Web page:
While Crowd Invest puts their business applications through a rigorous vetting process, Schofield says for social enterprises the value of the money raised does not warrant the cost of business analysis. The idea is that the community that has invested in the business will be watching the entrepreneur to ensure their funds are not squandered – this can often be a bigger motivator than owing the bank money.
Schofield says crowd investing is also a great way to test your concept as it allows you to ask your potential market if they believe they would use it enough to invest in it. “if you say you have a great idea then ask the market if they would buy it. If so, ask them to put their money where their mouth is”.
Crowd Invest is registered with a global authority (crowdsourcing.org) which oversees crowdfunding however it is not required to be registered as a financial services provider in South Africa. Therefore there is no regulatory oversight although you would be protected by the Consumer Protection Act. The company has an internal board made up of people with good experience who are well known in the industry.
The businesses are vetted by a panel of experts in terms of their profitability, however this is no guarantee that the business will be successful. In most cases investors will be offered a return or a share in the businesses depending on the investment amount.
There is no minimum amount to invest but you do need to be over the age of 18, a South African citizen, earn over a certain threshold and have some previous investment experience.
Crowd Invest takes 5% of the money raised if successful but investment returns are based on the full capital amount raised. In other words this cost is carried by the entrepreneur and not the investors.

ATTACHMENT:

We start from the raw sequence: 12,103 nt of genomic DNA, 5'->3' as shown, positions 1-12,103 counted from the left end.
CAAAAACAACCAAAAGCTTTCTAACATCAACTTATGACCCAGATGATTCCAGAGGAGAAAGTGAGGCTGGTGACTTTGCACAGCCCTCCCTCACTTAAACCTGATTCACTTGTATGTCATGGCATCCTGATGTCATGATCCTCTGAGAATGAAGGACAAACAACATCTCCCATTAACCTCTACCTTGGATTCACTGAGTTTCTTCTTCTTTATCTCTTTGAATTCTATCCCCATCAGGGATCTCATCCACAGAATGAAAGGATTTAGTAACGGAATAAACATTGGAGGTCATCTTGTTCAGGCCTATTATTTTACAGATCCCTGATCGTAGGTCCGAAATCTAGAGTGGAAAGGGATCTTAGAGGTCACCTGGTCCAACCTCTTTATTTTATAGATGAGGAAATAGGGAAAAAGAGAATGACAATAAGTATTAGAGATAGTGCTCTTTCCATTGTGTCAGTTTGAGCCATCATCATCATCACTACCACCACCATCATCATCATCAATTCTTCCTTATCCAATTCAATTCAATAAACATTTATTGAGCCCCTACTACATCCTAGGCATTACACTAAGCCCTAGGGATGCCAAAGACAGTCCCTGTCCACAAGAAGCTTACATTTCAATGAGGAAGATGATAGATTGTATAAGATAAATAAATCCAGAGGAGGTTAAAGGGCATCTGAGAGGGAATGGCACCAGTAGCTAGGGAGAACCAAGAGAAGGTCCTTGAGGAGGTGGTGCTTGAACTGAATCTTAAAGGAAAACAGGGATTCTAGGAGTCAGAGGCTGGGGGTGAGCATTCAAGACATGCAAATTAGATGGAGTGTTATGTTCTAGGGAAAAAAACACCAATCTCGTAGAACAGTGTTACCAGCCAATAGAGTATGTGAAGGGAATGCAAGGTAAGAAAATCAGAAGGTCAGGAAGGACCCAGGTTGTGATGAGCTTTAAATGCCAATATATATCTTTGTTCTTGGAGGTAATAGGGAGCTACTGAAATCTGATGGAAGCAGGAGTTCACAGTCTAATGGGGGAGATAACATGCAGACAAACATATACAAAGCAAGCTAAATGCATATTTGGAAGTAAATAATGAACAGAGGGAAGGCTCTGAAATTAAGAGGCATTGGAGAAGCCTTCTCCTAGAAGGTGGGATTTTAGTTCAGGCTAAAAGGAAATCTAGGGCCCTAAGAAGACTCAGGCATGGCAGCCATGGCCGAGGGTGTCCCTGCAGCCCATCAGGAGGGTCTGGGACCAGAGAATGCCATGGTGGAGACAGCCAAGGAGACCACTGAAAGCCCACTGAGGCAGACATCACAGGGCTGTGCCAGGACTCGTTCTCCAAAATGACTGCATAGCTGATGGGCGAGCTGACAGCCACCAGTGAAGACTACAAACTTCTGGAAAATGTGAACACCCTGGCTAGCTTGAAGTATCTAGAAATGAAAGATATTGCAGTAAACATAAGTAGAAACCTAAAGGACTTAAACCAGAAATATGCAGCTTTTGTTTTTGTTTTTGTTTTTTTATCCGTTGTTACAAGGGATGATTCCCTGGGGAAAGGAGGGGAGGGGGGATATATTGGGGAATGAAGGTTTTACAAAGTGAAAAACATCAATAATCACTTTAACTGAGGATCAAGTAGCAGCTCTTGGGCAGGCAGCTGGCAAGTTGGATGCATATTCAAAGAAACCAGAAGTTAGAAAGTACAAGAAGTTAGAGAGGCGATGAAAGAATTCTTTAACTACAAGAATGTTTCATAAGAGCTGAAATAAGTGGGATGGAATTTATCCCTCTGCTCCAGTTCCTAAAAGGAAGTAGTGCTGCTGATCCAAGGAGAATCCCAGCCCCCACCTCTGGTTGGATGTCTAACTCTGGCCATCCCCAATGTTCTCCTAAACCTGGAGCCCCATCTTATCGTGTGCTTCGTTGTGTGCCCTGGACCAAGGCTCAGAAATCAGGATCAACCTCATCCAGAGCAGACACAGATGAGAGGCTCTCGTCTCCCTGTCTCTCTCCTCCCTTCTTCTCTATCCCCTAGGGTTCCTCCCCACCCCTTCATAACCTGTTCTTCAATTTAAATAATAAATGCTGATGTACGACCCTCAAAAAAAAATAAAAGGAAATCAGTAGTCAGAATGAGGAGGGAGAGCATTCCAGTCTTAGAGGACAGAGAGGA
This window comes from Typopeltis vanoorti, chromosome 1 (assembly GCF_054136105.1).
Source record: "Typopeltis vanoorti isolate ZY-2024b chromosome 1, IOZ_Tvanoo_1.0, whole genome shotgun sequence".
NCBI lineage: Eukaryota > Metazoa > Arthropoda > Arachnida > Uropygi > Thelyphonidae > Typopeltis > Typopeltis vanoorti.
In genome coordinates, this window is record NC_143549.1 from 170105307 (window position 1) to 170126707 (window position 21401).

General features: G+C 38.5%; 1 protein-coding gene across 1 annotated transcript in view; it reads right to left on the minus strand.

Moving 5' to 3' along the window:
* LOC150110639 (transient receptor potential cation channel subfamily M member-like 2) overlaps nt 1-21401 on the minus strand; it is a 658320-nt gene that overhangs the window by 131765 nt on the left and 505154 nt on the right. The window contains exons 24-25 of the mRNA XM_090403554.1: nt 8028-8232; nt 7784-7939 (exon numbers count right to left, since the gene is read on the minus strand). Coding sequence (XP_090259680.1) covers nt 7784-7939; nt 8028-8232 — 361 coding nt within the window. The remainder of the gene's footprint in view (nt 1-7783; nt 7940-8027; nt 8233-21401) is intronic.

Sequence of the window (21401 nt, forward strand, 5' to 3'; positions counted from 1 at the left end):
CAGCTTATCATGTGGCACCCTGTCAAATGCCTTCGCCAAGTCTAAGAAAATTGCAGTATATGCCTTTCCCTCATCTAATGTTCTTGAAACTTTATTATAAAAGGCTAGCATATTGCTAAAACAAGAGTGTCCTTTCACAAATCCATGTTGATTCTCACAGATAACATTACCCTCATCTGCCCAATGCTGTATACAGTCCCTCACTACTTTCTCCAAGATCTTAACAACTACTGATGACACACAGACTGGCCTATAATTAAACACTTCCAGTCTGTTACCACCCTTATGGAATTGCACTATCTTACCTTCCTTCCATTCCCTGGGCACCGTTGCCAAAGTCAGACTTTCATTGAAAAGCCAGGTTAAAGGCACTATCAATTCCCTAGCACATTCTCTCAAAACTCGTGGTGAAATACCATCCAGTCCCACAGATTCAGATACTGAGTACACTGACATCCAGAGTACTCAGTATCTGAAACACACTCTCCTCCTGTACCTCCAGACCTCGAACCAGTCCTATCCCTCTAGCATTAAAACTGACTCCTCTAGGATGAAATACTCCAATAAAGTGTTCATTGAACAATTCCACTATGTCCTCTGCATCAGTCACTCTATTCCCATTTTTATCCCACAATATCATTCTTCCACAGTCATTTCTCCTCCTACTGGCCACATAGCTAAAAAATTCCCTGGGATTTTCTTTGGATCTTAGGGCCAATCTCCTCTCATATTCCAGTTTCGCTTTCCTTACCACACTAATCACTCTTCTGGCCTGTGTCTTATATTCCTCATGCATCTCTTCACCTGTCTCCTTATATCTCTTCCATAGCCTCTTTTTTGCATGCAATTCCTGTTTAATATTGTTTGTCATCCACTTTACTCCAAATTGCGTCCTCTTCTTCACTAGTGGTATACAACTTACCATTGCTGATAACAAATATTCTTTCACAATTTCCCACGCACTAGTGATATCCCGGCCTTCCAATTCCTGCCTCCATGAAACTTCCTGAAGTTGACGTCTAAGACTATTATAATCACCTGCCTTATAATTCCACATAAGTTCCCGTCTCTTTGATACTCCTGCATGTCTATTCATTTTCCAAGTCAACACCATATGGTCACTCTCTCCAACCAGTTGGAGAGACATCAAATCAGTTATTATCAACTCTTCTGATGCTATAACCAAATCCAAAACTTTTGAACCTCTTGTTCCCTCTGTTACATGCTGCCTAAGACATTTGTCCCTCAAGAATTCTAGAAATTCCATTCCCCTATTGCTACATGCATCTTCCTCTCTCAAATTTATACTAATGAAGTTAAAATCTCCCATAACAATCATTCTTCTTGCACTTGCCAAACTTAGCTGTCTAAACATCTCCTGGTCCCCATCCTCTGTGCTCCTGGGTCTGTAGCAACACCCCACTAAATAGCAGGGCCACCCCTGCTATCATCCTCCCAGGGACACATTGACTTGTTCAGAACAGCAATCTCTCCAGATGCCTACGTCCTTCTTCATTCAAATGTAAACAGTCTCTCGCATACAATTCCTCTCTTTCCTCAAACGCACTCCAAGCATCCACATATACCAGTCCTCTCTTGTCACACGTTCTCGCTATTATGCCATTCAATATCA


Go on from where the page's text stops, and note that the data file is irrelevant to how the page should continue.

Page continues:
There is no formal analysis of the businesses listed on the platform however there are plans to create a panel of experts on a voluntary basis to provide input on business plans.
No minimum investment amount. Initial listed project sizes will range from R1000 up to R500 000.
Returns are mostly in the form of a service or product, protection for non-delivery of the returns is regulated through the Consumer Protection Act.
The Kickstarter phenomenon
US-based crowdfunding platform Kickstarter has raised millions of dollars for entrepreneurs since its launch in 2008. Recently the platform enabled Eric Migicovsky, a 26-year-old engineer, and his partners to raise millions of dollars to create Pebble, a watch that communicates wirelessly with iPhones and Android phones via Bluetooth technology.
Migicovsky, a Canadian, came up with the idea for a hands-free device for checking his email, texts and calls, while studying industrial design in the Netherlands where he was an avid cyclist.
In April 2012, after numerous rejections from venture capitalists and rapidly running out of cash, Migicovsky and his four partners approached Kickstarter to raise money from individuals online.
Once they launched their campaign, Migicovsky and his partners expected to have to wait a month to find enough individuals to commit $115 each to pre-order a watch to raise their target. Within two hours, Pebble had hit its goal of $100,000. That night, they had reached $600,000. Migicovsky went out for a beer to celebrate, went home and went to sleep. When he woke up, Pebble was at $1m.
Within six days, the project had become the most funded project in Kickstarter history, raising more than $4.7m with 30 days left of the campaign. Within 30 days, Pebble had raised $10.27m from 68,929 people on Kickstarter.
(Source: Financial Times)
This article first appeared in City Press